“I would certainly prefer a ledge to a niche – I find niches a bit dated and they’re often not wide or deep enough to fit the required number of products, so they become impractical too,” says interior designer Sarah Yarrow when explaining the rationale behind one aspect of this fabulous bathroom overhaul.
Part of a wider renovation, the relatively petite space was opened up using a variety of clever techniques including recessing the vanity, eschewing a shower door for a piece of glass and designing the aforementioned ledge to run the entire length of one wall, giving an illusion of greater overall depth.
“I think that ledges work aesthetically best when they run wall to wall, rather than just being inside the confines of the shower, and preferably on the longest wall. They also give an opportunity to do, as we have, and allow for a natural change of materiality,” says Sarah referencing the tile choices in the space. A warm natural toned palette was chosen (as opposed to stark greys and whites) – a large format grey tile lines the floor and walls while a feature tile sits above the ledge.
“We used a very limited material palette by design because it was a small space. For example, using the same tile on the floor and walls meant it wasn’t visually overwhelming or confronting compared to if there were multiple tile colours, sizes and layouts. Then we used the ledge as a visual ‘break’ to lay a very textured feature tile above,” says Sarah. The feature tile displays a cracked, textured finish that was further enhanced by terracotta grout.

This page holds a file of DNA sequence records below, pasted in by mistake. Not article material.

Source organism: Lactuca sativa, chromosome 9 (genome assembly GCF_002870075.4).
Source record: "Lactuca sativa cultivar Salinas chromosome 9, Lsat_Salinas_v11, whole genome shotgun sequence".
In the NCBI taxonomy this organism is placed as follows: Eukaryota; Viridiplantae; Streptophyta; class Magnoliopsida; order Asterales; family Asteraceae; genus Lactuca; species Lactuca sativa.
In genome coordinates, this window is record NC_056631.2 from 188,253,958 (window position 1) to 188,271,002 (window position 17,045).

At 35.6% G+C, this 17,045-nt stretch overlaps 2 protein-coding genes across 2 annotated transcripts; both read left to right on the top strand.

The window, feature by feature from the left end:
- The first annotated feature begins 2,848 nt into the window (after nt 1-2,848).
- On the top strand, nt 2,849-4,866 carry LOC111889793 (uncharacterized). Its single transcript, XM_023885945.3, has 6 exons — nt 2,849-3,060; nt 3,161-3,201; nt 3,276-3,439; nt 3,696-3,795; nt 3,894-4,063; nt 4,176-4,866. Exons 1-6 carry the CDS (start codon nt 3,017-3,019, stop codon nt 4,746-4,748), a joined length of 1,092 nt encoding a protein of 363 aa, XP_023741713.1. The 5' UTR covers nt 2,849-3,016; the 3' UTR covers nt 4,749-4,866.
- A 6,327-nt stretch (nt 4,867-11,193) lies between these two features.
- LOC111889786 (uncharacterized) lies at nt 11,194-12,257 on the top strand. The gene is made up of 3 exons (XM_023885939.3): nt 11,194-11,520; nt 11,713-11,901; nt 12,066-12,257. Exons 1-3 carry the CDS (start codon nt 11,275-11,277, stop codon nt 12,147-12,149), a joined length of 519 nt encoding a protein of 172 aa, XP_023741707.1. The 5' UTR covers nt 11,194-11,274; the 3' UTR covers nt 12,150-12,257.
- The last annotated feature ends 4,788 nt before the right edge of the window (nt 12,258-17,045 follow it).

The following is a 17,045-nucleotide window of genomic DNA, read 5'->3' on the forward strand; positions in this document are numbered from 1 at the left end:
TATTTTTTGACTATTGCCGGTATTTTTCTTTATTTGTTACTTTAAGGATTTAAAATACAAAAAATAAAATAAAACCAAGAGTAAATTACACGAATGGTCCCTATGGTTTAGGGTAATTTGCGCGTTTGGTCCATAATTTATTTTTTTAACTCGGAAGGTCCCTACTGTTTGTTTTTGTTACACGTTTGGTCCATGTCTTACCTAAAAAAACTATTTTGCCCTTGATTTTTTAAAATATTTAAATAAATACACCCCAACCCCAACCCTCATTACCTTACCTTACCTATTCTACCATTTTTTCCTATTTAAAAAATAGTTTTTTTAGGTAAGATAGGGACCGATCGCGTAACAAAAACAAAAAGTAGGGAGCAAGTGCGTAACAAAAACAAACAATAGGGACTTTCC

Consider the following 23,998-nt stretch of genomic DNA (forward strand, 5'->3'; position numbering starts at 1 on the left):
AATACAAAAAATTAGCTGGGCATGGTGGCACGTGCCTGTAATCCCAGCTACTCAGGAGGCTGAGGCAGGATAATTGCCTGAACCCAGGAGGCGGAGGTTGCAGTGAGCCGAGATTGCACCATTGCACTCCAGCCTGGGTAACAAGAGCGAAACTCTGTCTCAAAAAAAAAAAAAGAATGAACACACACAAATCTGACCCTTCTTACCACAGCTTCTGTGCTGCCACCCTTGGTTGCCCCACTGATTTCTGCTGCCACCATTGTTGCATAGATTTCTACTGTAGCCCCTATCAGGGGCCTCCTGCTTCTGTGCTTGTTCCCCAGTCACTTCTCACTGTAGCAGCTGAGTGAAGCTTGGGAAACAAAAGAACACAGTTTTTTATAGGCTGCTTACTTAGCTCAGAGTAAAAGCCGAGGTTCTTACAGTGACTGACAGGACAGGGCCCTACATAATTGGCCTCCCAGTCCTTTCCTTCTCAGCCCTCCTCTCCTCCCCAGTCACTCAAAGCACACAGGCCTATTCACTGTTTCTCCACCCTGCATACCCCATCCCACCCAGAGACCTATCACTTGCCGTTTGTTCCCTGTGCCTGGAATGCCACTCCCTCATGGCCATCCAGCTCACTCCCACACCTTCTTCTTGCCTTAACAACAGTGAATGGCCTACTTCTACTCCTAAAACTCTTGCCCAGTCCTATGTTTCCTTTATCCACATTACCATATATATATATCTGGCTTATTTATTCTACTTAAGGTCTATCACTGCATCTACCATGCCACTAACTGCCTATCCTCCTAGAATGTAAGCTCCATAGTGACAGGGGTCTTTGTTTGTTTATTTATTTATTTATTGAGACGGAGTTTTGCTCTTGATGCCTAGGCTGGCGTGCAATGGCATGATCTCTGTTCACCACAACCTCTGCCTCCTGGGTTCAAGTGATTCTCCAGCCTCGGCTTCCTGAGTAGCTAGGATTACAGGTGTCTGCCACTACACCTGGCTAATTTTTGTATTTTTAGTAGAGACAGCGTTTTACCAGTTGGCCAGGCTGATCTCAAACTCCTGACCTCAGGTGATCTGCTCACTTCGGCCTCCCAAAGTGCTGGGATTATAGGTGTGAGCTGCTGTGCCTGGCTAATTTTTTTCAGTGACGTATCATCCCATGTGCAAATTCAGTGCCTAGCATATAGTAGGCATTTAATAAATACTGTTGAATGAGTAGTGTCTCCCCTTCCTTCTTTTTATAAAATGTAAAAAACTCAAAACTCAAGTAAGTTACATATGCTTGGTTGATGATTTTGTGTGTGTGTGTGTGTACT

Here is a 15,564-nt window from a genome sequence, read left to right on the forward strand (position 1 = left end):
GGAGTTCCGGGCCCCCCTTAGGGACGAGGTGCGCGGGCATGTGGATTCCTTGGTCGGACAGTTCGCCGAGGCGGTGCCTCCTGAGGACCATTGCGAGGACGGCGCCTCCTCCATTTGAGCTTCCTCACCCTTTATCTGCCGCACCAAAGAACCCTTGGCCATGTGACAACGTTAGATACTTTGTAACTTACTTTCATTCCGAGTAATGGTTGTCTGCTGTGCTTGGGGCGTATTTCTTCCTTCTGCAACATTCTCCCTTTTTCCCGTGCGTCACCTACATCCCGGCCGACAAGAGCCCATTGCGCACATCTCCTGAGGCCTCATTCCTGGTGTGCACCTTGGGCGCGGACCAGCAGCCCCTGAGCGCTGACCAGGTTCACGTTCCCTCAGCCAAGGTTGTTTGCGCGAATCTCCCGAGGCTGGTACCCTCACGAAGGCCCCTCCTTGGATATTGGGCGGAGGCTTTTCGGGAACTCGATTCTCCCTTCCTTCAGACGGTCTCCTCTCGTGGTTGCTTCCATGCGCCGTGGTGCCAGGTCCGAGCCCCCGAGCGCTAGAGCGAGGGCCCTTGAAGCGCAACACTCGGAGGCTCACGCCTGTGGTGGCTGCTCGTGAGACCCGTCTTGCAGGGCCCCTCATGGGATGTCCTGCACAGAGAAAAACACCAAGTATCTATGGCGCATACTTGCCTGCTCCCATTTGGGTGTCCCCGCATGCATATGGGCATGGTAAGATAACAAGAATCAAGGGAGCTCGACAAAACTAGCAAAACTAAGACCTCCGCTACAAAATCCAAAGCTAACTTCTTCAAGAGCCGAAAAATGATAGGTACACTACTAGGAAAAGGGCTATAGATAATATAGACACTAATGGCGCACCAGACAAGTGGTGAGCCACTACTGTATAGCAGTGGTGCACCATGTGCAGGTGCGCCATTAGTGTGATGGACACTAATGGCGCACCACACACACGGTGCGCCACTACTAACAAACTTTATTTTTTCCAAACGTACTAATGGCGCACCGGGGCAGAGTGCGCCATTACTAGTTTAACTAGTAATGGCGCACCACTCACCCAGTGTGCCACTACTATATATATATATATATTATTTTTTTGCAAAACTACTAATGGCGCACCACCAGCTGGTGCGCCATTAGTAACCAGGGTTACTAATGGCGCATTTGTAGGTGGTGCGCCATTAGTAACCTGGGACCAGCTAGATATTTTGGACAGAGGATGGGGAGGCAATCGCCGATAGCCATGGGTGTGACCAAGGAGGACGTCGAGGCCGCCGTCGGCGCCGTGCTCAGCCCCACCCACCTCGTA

If you’re keen to explore the ledge option in your own bathroom, Sarah has some useful, practical advice. “You need to ensure that the tile on the top face can be cut lengthways easily enough so you don’t end up with a whole line of tiny cut tiles – that would be a huge wastage of product and your tiler would kill you!” says Sarah.
Overall, Sarah worked hard to expand what is a pretty small space. So much so that she ended up ‘stealing’ a bit of room from the wardrobe in the adjoining bedroom which allowed for a recessed vanity, freed up the floor space and meant that the shower could be widened too. “We also chose to use only a single pane of glass, which was recessed into a channel in the wall rather than using unsightly brackets, giving a more streamlined look and negating the need for a space-encroaching door.”
The green basin was chosen very deliberately as a feature. “We just wanted a fun little ’something’ in the space and as the design evolved, I realised the sink was the perfect item. The green came about as a reference to the colour palette we’d used in the kitchen cabinetry, a space which adjoins this bathroom, so it felt a cohesive way to connect the two.”
Much as she loves a coloured concrete sink though, Sarah is mindful of the context in which she specifies them. “This bathroom is a guest ensuite so with selective use I think the coloured concrete is great but I would think twice if it was going to be in a main bathroom living up to the day to day demands of a young family.”